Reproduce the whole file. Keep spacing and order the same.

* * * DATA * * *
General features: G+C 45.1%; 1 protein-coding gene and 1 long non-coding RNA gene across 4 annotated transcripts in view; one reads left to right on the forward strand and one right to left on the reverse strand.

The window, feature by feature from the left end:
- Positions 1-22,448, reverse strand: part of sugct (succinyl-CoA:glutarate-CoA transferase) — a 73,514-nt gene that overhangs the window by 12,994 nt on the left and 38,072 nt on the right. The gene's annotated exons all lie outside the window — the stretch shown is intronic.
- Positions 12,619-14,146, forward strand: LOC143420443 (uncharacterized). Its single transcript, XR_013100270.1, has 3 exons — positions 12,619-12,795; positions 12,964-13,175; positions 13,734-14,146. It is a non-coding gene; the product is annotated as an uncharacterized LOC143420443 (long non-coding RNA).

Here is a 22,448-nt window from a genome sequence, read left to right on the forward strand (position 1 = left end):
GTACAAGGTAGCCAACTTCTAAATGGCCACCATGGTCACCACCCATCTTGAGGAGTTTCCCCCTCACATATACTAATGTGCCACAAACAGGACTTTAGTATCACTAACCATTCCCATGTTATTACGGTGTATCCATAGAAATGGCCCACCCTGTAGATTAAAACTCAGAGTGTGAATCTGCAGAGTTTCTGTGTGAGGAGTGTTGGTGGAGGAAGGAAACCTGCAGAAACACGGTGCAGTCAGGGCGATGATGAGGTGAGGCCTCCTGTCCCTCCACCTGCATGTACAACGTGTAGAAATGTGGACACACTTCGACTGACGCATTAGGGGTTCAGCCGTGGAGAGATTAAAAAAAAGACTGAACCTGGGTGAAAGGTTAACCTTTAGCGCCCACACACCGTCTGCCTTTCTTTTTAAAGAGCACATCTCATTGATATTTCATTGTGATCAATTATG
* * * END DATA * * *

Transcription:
General features: G+C 45.1%; 1 protein-coding gene and 1 long non-coding RNA gene across 4 annotated transcripts in view; one reads left to right on the forward strand and one right to left on the reverse strand.

The window, feature by feature from the left end:
- Positions 1-22,448, reverse strand: part of sugct (succinyl-CoA:glutarate-CoA transferase) — a 73,514-nt gene that overhangs the window by 12,994 nt on the left and 38,072 nt on the right. The gene's annotated exons all lie outside the window — the stretch shown is intronic.
- Positions 12,619-14,146, forward strand: LOC143420443 (uncharacterized). Its single transcript, XR_013100270.1, has 3 exons — positions 12,619-12,795; positions 12,964-13,175; positions 13,734-14,146. It is a non-coding gene; the product is annotated as an uncharacterized LOC143420443 (long non-coding RNA).

Here is a 22,448-nt window from a genome sequence, read left to right on the forward strand (position 1 = left end):
GTACAAGGTAGCCAACTTCTAAATGGCCACCATGGTCACCACCCATCTTGAGGAGTTTCCCCCTCACATATACTAATGTGCCACAAACAGGACTTTAGTATCACTAACCATTCCCATGTTATTACGGTGTATCCATAGAAATGGCCCACCCTGTAGATTAAAACTCAGAGTGTGAATCTGCAGAGTTTCTGTGTGAGGAGTGTTGGTGGAGGAAGGAAACCTGCAGAAACACGGTGCAGTCAGGGCGATGATGAGGTGAGGCCTCCTGTCCCTCCACCTGCATGTACAACGTGTAGAAATGTGGACACACTTCGACTGACGCATTAGGGGTTCAGCCGTGGAGAGATTAAAAAAAAGACTGAACCTGGGTGAAAGGTTAACCTTTAGCGCCCACACACCGTCTGCCTTTCTTTTTAAAGAGCACATCTCATTGATATTTCATTGTGATCAATTATG